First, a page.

Gang Of Four seek contentment on new album
By Derek Caney
NEW YORK (Reuters) - Jon King and Andy Gill, who founded pioneering postpunk band Gang of Four, are sipping espressos in a Manhattan hotel and explaining how they conceived "Content," their first album of new music in more than 15 years.
King, 55, whips out his digital camera and displays a photo of a female bartender. "We're doing a series of photographs of women posing as the woman in 'A Bar at the Folies Bergeres' in bars around America," he said with a mischievous grin."
"We've only got one so far," Gill, also 55, chimed in. "The next woman is probably going to say, 'Go (screw) yourself!'"
As the two men chuckle at the notion of modeling New York bartenders after Edouard Manet's 1882 painting, one can't help but wonder if Franz Ferdinand crosses the country discussing French impressionist painters.
Five years ago, a music fan, particularly one in Britain, couldn't spit without hitting a band citing Gang Of Four as an influence. Franz Ferdinand, The Bloc Party and The Futureheads, whose debut album was produced by Gill, all managed to take quirky, punk-funk hybrid music to the Top 10 in Britain.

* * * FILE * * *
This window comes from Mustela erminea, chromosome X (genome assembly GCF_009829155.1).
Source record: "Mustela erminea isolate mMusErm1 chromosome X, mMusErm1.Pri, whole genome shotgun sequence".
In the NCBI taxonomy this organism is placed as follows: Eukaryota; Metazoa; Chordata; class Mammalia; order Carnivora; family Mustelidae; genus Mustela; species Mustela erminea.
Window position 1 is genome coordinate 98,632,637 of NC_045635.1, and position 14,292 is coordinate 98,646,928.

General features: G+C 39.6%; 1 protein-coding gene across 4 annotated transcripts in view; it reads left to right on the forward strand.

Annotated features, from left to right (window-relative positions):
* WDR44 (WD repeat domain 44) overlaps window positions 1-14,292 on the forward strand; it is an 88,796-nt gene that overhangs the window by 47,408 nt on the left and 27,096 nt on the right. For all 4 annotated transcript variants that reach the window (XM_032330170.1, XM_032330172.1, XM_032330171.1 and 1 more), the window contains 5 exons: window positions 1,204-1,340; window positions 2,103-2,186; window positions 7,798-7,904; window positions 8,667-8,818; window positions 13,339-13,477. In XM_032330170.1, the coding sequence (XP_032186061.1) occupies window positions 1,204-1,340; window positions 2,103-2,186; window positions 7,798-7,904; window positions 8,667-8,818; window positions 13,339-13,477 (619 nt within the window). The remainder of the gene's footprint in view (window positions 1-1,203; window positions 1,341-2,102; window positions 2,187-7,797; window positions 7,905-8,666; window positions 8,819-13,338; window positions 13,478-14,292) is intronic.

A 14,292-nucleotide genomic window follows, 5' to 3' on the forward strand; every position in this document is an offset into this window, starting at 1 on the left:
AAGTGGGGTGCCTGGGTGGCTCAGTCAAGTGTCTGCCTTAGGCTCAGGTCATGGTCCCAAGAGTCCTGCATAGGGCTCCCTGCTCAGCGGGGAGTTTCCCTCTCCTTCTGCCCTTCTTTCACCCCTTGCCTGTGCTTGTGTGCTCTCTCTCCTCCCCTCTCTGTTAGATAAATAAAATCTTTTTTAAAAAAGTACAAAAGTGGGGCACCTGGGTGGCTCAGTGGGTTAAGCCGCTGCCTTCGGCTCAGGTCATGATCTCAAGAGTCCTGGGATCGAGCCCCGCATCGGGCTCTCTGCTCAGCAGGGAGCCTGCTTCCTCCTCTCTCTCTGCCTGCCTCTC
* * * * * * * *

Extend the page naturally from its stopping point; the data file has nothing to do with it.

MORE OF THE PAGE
Bands as varied as R.E.M., Red Hot Chili Peppers (whose debut album was also produced by Gill) and Nirvana have cited Gang of Four as an important progenitor of U.S. indie rock.
The band, which begins the U.S. West Coast swing of their tour this week, careened out of the highly politicized art department at the University of Leeds in 1977. They were the first of several Leeds bands, including the Mekons and Delta 5, that formed in the wake of the Sex Pistols' storm on Britain.
Gill, a devout Jimi Hendrix and Funkadelic fan, was seeking ways to subvert how typical rock bands operated at the time. Continued...